limited support for relevant activities with institutions in
industrialized nations that would provide scientific contributions.
The following cost categories are eligible for reimbursement under
this program.  The stipends and allowances are maximums and
applicants are encouraged to design the most cost-effective programs:
For foreign scientists from developing nations:
- Living allowance (stipend) comparable to scientist's professional
level and compatible with established NIH guidelines, but not to
exceed $45,000 per annum while undergoing training or conducting
research in the U.S.;
- Stipend, if necessary and justified, to cover the added time for
scientists to conduct in-country research if not paid for by the home
institution at a level comparable to that received by similar
professionals in-country, but also not to exceed $45,000 per annum;
- Tuition and fees at the U.S. university;
- Round trip economy class air fare between the U.S. and home country
(via U.S. air carrier);
- Allowance for the grantee institution of up to $600 monthly per
scientist to cover health insurance, travel to scientific meetings,
and incidental research expenses;
- Additional research support of up to $15,000 per person to support
training-related research or advanced research training in the
developing country (the program director is expected to ensure that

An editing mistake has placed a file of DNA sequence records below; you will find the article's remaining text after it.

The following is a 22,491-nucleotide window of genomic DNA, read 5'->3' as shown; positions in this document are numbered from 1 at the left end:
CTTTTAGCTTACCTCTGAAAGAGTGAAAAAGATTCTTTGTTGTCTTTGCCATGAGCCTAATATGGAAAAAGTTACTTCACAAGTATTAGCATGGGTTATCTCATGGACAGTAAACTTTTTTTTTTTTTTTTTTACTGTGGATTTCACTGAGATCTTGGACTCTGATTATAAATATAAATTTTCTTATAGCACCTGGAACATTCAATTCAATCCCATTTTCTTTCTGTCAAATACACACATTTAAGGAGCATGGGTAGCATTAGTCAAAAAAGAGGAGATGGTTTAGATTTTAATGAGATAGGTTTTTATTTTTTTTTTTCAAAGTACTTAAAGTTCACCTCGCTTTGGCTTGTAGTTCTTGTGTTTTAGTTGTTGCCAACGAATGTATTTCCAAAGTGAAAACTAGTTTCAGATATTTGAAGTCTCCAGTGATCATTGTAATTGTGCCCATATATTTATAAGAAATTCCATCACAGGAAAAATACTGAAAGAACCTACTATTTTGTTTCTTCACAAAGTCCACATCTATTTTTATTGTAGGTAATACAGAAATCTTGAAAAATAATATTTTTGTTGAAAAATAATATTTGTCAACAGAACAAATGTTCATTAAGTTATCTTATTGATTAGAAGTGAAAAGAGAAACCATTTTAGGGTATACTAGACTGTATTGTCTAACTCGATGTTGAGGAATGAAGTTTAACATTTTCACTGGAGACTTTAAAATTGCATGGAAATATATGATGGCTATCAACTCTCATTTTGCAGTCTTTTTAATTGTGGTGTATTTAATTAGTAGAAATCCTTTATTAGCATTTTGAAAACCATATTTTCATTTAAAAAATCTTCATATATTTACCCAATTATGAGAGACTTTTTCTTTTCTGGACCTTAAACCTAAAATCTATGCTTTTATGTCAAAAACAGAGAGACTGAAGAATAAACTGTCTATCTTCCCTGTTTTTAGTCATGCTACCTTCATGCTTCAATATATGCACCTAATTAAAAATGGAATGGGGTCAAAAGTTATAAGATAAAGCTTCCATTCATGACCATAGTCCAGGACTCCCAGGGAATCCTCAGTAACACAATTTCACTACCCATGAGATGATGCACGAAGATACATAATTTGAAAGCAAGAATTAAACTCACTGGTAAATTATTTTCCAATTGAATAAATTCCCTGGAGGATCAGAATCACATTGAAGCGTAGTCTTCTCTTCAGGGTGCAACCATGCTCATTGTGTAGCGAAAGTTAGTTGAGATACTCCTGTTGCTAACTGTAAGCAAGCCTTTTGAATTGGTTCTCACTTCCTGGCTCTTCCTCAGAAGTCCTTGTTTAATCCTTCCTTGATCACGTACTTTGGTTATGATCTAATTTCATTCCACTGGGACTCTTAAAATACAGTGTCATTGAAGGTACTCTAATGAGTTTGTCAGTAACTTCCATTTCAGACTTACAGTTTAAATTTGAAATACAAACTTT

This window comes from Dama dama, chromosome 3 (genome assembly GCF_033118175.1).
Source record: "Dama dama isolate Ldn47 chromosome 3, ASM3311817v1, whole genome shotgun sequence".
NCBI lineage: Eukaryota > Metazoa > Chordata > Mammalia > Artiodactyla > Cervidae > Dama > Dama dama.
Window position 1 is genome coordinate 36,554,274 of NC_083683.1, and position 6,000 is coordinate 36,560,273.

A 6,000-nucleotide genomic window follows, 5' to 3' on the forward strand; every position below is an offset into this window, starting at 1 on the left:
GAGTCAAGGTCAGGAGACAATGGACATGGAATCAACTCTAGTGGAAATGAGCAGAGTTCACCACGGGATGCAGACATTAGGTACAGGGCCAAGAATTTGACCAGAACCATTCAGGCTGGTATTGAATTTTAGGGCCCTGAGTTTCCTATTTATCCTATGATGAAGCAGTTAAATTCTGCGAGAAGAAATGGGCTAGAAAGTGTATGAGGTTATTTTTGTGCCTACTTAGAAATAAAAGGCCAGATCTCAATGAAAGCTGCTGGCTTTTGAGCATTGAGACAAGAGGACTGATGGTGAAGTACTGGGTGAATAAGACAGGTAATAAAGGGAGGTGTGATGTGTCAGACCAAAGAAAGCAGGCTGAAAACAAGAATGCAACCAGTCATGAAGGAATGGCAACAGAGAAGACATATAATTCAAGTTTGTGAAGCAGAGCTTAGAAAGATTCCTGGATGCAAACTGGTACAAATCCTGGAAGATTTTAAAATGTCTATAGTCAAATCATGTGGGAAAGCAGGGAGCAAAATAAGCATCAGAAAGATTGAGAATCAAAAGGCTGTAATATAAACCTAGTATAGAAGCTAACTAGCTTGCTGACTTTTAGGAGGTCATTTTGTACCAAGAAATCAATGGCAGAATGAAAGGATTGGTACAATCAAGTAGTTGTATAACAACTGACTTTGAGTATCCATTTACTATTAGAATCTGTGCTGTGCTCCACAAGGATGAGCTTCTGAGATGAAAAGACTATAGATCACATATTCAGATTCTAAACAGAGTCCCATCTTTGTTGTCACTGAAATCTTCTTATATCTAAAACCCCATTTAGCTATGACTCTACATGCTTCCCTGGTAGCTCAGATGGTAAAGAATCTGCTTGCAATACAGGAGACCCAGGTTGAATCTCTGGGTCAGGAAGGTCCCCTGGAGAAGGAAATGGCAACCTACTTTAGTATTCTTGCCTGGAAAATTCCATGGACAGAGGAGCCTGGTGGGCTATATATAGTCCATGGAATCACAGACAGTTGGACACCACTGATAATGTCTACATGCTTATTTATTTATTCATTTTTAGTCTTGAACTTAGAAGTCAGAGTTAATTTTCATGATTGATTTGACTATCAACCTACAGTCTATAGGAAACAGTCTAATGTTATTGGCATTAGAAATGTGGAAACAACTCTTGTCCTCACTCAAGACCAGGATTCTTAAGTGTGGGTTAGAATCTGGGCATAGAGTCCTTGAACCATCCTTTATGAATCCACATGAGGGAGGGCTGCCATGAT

projects submitted for this funding are peer reviewed by the U.S.
For U.S. scientists affiliated with grantee institution:
- Economy class travel (via U.S. carrier) and per diem for the
program director and U.S. faculty colleagues to provide guidance to
trainees conducting related field studies or advanced research
training in their home countries;
- Economy class travel (via U.S. carrier) and per diem for U.S.
faculty presenting short-term courses in the foreign country;
- Longer-term support (travel, per diem and pro-rated salary, up to
10 percent of annual salary or $10,000, whichever is less) to enable
U.S. faculty to conduct advanced research training activities
For administrative expenses:
- Administrative expenses at the U.S. institution (secretarial
expenses, etc.) not to exceed 10 percent of the direct costs of this
award.  These expenses must be exclusively for this training and
research proposal.  It is expected that the portion of salary for the
program director for the purpose of administering this award will be
provided for under the parent grant(s) associated with this proposal;
For related activities with other industrialized nations:
- Support for travel and subsistence of U.S. or foreign